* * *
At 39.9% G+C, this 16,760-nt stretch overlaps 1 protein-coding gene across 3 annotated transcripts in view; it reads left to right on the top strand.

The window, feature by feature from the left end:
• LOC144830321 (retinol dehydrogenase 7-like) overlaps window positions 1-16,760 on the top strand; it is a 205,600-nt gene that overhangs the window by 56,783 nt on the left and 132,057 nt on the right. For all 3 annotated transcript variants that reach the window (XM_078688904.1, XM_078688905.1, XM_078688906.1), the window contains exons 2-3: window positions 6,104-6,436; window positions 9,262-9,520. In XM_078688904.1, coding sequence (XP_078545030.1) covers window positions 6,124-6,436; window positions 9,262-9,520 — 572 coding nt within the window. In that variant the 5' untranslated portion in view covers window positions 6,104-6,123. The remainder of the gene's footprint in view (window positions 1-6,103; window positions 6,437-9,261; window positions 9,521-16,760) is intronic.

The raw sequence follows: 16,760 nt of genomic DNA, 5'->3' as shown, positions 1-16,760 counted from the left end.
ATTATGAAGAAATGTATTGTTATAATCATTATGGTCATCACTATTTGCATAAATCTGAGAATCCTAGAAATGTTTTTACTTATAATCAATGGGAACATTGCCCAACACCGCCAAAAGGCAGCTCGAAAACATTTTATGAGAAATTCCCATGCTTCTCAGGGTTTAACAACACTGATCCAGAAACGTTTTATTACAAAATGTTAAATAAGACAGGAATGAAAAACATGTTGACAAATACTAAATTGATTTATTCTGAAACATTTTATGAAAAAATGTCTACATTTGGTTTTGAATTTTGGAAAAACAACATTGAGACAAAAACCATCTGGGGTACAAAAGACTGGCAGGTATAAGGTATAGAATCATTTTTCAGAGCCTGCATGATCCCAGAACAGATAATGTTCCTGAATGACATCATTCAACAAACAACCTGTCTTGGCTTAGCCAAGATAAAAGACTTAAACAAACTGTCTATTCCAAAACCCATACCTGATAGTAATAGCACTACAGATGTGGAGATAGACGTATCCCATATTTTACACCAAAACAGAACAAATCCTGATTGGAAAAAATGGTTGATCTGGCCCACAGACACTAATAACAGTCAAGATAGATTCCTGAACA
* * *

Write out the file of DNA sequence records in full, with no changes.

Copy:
At 39.9% G+C, this 16,760-nt stretch overlaps 1 protein-coding gene across 3 annotated transcripts in view; it reads left to right on the top strand.

The window, feature by feature from the left end:
• LOC144830321 (retinol dehydrogenase 7-like) overlaps window positions 1-16,760 on the top strand; it is a 205,600-nt gene that overhangs the window by 56,783 nt on the left and 132,057 nt on the right. For all 3 annotated transcript variants that reach the window (XM_078688904.1, XM_078688905.1, XM_078688906.1), the window contains exons 2-3: window positions 6,104-6,436; window positions 9,262-9,520. In XM_078688904.1, coding sequence (XP_078545030.1) covers window positions 6,124-6,436; window positions 9,262-9,520 — 572 coding nt within the window. In that variant the 5' untranslated portion in view covers window positions 6,104-6,123. The remainder of the gene's footprint in view (window positions 1-6,103; window positions 6,437-9,261; window positions 9,521-16,760) is intronic.

The raw sequence follows: 16,760 nt of genomic DNA, 5'->3' as shown, positions 1-16,760 counted from the left end.
ATTATGAAGAAATGTATTGTTATAATCATTATGGTCATCACTATTTGCATAAATCTGAGAATCCTAGAAATGTTTTTACTTATAATCAATGGGAACATTGCCCAACACCGCCAAAAGGCAGCTCGAAAACATTTTATGAGAAATTCCCATGCTTCTCAGGGTTTAACAACACTGATCCAGAAACGTTTTATTACAAAATGTTAAATAAGACAGGAATGAAAAACATGTTGACAAATACTAAATTGATTTATTCTGAAACATTTTATGAAAAAATGTCTACATTTGGTTTTGAATTTTGGAAAAACAACATTGAGACAAAAACCATCTGGGGTACAAAAGACTGGCAGGTATAAGGTATAGAATCATTTTTCAGAGCCTGCATGATCCCAGAACAGATAATGTTCCTGAATGACATCATTCAACAAACAACCTGTCTTGGCTTAGCCAAGATAAAAGACTTAAACAAACTGTCTATTCCAAAACCCATACCTGATAGTAATAGCACTACAGATGTGGAGATAGACGTATCCCATATTTTACACCAAAACAGAACAAATCCTGATTGGAAAAAATGGTTGATCTGGCCCACAGACACTAATAACAGTCAAGATAGATTCCTGAACA